Dark rooms in a big downtown hotel are a strange setting for imagining the future of sustainability. I recently spent three days at EnvironDesign, held last week here in Toronto, having conversations about buildings, material culture, and growth. The Royal York Hotel, where the event was held, is musty and old-moneyed, with excellent tea and poor lighting. It's where the Queen stays, when she comes: a well-preserved relic of a long-lost (or even imagined) postcolonial Canada, and a slightly odd spot to be sitting in the dark, listening to slide lectures celebrating solar gain and daylighting strategies.
Although the idea of green building might seem like old news to most of you, we still live in a world in which every project that succeeds represents formidable political tussling and technical skill. But WorldChanging readers know well enough that much of the essential knowledge for creating ecologically responsible buildings is already here. New materials roll out. There's more quantifiable data to show that green buildings don't cost more. We know they make people happier and more productive, we know they make us less sick. The whole thing is taking hold like never before. And while we're at it, no one gets to leave the room without talking about India and China, and the green cities that are to come.
But there was a strange energy in the old hotel, and with our tea came a pervasive sense of walking along a knife-blade between opportunity and failure. As a result, I've been spending the last week trying to parse out whatever it was in the air over those few days in Toronto.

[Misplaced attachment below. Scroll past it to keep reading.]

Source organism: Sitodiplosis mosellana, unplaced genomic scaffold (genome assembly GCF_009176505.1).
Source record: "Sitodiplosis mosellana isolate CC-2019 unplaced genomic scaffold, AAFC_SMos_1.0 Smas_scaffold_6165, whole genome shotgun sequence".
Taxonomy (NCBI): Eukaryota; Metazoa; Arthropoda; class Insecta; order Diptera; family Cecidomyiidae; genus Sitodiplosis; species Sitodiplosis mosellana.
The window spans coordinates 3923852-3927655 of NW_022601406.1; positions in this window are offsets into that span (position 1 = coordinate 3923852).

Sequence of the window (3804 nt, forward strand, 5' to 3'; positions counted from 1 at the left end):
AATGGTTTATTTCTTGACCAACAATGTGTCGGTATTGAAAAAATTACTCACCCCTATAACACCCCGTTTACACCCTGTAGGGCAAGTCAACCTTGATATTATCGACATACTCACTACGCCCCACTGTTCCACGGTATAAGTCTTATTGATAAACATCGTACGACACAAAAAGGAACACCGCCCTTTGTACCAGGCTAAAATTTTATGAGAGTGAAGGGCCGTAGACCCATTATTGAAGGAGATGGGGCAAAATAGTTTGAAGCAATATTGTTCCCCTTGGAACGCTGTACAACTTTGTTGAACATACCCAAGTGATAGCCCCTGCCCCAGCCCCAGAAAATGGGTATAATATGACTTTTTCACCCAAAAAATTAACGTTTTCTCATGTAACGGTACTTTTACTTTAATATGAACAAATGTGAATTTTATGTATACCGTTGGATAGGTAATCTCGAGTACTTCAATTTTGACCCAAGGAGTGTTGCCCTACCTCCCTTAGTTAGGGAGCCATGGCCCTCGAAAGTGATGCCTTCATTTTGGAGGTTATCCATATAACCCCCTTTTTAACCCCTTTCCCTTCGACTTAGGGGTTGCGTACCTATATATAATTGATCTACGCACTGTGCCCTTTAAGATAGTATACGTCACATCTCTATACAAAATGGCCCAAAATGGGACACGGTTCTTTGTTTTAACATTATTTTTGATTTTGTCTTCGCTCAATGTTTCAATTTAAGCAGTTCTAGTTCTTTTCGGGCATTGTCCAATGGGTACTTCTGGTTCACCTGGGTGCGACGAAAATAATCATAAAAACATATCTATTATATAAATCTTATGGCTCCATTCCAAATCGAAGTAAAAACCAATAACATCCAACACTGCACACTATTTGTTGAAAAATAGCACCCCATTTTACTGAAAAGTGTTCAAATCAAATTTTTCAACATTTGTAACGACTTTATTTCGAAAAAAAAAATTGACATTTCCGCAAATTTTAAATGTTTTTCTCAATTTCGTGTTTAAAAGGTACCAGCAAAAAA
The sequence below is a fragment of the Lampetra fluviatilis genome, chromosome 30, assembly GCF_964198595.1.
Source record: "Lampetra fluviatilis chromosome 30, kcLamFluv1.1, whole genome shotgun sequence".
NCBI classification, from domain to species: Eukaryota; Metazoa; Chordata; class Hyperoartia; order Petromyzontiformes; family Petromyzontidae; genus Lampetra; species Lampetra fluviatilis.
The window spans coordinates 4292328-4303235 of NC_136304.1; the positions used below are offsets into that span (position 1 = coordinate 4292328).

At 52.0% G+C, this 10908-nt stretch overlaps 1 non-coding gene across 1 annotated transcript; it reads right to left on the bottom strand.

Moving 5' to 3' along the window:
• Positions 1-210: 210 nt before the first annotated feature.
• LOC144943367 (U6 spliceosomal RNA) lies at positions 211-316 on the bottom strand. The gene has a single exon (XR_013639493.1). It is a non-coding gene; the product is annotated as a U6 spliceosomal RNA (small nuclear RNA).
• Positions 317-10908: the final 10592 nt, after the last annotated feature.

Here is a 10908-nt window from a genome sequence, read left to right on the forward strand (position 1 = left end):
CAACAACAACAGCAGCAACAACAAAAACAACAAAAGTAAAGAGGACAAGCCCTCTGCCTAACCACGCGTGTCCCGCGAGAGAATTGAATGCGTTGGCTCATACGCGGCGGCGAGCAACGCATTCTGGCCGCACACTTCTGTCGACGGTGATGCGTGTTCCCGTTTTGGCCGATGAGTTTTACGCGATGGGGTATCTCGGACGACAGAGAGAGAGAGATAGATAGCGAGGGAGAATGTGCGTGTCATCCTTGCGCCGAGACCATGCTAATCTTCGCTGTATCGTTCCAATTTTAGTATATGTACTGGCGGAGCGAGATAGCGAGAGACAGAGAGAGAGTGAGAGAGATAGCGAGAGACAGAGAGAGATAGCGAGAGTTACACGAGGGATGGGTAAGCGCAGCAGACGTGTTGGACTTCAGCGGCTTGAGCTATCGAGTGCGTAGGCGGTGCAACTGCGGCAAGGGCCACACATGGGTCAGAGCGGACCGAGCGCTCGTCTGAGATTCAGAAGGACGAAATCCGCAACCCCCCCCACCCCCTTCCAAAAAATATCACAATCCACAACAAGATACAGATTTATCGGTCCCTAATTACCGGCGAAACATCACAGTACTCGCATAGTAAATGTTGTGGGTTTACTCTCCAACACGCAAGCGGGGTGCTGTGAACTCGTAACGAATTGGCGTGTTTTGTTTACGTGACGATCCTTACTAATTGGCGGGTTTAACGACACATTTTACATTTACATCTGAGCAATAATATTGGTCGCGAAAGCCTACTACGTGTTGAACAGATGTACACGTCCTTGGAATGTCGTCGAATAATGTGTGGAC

People are doing some great work. Vivian Loftness, who kick-started one of the first programs in green architecture in the US at Carnegie Mellon University, has a mountain of hard data to prove that green buildings are good for our bodies and brains. Bill Walsh, the national coordinator of the Healthy Building Network, does us all an incredible service by holding the building industry's feet to the fire. Dan Pink argued for a kind of strategic optimism: in an age of abundance, nothing is more in demand than aesthetics and sustainability, and his voice was still echoing a day later, after he'd long since left us to our brocaded conference rooms.
But because all this good work is underpinned by passionate people, we have to remember that their collective state of mind is a delicate ecosystem. Besides which, designers and architects and engineers are do-ers, not writers. Words usually aren't our craft. And yet over and over I found that the conversations we were having were actually about semantics. People wanted to talk about what sustainability is, what it means, or when it happens. Our muddled words weren't so much a hiccup in getting things done, but rather made the future (which is nothing if not murky and ill-defined) seem dark, like we were waiting for the flood, and betting on the date of its arrival.